A review of the rationale in Wollen necessitates its modification. The per se rule of disqualification erodes the power of the district judge to control the conduct of the proceedings before the court and to maintain the dignity and authority of the court. The referral of all cases of contempt to another district judge is wasteful of judicial resources, especially when, as in the present case, the district court is exercising its contempt power to insure efficient and economical administration of its docket. For example, a strict application of Wollen would preclude a judge from exercising his contempt power in domestic relations cases or other cases where the enforcement of a court order is the subject of the contempt. In addition, the Wollen rule without any justification creates the presumption that a district judge who cites a person for contempt cannot retain detached neutrality. Finally, a review of the facts of Wollen, ironically indicates a classic example of direct contempt case, which would have allowed for summary punishment, because the contemptuous act occurred in the presence of the court. In Wollen, the attorney left the courtroom after being warned by the district court that he would be held in contempt if he left.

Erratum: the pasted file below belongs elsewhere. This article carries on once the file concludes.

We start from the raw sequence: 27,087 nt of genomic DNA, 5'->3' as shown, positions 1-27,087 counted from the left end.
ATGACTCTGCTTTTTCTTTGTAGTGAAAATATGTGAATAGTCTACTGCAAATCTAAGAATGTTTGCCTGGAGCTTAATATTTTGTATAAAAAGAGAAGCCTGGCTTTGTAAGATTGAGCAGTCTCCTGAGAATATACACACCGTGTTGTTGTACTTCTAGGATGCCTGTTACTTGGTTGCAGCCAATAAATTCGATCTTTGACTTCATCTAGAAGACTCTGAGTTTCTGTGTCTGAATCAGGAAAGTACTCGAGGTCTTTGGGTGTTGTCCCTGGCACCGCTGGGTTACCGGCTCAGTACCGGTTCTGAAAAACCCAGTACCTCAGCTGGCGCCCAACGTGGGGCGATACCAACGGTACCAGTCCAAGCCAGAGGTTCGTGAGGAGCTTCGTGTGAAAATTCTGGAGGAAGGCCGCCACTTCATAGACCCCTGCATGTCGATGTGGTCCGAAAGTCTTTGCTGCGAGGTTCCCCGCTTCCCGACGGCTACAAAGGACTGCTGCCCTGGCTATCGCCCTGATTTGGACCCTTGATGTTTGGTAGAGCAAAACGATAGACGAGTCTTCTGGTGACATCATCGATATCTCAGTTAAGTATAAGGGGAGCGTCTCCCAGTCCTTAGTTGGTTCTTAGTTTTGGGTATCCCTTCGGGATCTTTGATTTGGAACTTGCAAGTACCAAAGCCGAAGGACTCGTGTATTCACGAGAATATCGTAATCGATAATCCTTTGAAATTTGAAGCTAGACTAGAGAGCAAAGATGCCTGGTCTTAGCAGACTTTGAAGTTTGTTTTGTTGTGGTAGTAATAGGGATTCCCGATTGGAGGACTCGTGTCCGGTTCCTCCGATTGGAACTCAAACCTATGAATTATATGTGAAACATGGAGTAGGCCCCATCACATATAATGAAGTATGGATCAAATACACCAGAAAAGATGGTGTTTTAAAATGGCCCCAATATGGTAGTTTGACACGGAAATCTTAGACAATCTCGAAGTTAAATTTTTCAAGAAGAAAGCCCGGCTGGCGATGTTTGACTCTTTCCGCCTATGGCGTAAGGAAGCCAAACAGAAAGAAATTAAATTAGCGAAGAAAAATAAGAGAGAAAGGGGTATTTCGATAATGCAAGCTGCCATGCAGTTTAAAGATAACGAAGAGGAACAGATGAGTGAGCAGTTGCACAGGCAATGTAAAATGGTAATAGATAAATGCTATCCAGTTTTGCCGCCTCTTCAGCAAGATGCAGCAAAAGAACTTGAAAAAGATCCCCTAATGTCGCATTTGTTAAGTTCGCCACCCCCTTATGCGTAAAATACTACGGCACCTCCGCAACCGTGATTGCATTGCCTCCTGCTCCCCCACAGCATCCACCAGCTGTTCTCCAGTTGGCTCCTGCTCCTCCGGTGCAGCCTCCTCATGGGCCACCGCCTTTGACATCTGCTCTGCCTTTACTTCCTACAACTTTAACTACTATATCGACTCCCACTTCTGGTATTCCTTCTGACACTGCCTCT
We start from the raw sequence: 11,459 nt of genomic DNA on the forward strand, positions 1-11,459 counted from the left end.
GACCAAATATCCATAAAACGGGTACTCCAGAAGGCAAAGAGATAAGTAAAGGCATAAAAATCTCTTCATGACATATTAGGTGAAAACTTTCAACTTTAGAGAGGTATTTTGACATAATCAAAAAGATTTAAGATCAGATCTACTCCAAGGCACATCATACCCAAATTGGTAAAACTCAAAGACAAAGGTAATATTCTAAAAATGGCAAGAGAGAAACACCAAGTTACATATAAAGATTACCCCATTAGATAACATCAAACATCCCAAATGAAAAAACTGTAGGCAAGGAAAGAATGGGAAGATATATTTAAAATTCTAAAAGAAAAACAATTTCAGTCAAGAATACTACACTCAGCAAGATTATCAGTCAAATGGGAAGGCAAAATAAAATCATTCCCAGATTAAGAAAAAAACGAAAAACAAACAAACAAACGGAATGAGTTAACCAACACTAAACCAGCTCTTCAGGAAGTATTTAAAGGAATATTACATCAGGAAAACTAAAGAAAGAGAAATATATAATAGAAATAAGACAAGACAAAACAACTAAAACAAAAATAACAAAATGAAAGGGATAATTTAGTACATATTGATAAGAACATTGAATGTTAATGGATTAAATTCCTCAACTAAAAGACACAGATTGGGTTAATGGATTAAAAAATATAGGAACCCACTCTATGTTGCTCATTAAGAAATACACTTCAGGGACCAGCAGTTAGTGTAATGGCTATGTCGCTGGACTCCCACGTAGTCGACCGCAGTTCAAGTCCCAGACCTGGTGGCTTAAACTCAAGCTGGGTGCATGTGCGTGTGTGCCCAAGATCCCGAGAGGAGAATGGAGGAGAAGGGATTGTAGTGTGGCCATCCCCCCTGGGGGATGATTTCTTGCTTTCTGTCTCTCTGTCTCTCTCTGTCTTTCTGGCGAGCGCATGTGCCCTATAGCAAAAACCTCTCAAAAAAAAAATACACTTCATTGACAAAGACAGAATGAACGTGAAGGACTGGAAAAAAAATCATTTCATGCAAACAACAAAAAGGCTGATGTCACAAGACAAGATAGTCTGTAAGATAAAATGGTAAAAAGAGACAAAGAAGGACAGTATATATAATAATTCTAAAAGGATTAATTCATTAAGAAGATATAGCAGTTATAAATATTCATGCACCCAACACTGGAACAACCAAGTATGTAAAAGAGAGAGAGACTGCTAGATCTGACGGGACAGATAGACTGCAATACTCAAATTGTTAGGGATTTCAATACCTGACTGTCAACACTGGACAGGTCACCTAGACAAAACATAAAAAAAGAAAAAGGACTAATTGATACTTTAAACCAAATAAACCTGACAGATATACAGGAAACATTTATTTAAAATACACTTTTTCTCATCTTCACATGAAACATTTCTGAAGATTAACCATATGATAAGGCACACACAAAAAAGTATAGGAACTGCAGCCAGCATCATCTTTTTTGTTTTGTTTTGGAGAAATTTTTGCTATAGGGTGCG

Therefore, we overrule Wollen insofar as it holds that a person cited for contempt, whether it be direct or indirect contempt, is automatically entitled to a hearing on the contempt charge in front of a different judge pursuant to People v. Kurz, and we adopt the Mayberry rationale and hold that when a judge has become so embroiled in the controversy that he cannot fairly and objectively hear the case, or when he or one of his staff will necessarily be a witness in the proceeding, is the judge precluded from hearing the case. See Matter of Klecan; In Matter of Avallone, 91 N.M. 777, 581 P.2d 870 (1978).
In adopting this holding we fully recognize that an attorney charged with being absent or tardy in court may be also found in violation of NMSA 1978, Code of Professional Responsibility (Repl.Pamp. 1982), subjecting him to disciplinary action. See The Florida Bar v. Ossinsky, 255 So.2d 526 (Fla.1971).
The decision of the Court of Appeals is reversed. This matter is remanded to the Court of Appeals with instructions to reinstate the case on the calendar for appellate review.
IT IS SO ORDERED.
FEDERICI and STOWERS, JJ., concur.
PAYNE, C.J., specially concurring.
SOSA, Senior Justice, respectfully dissenting.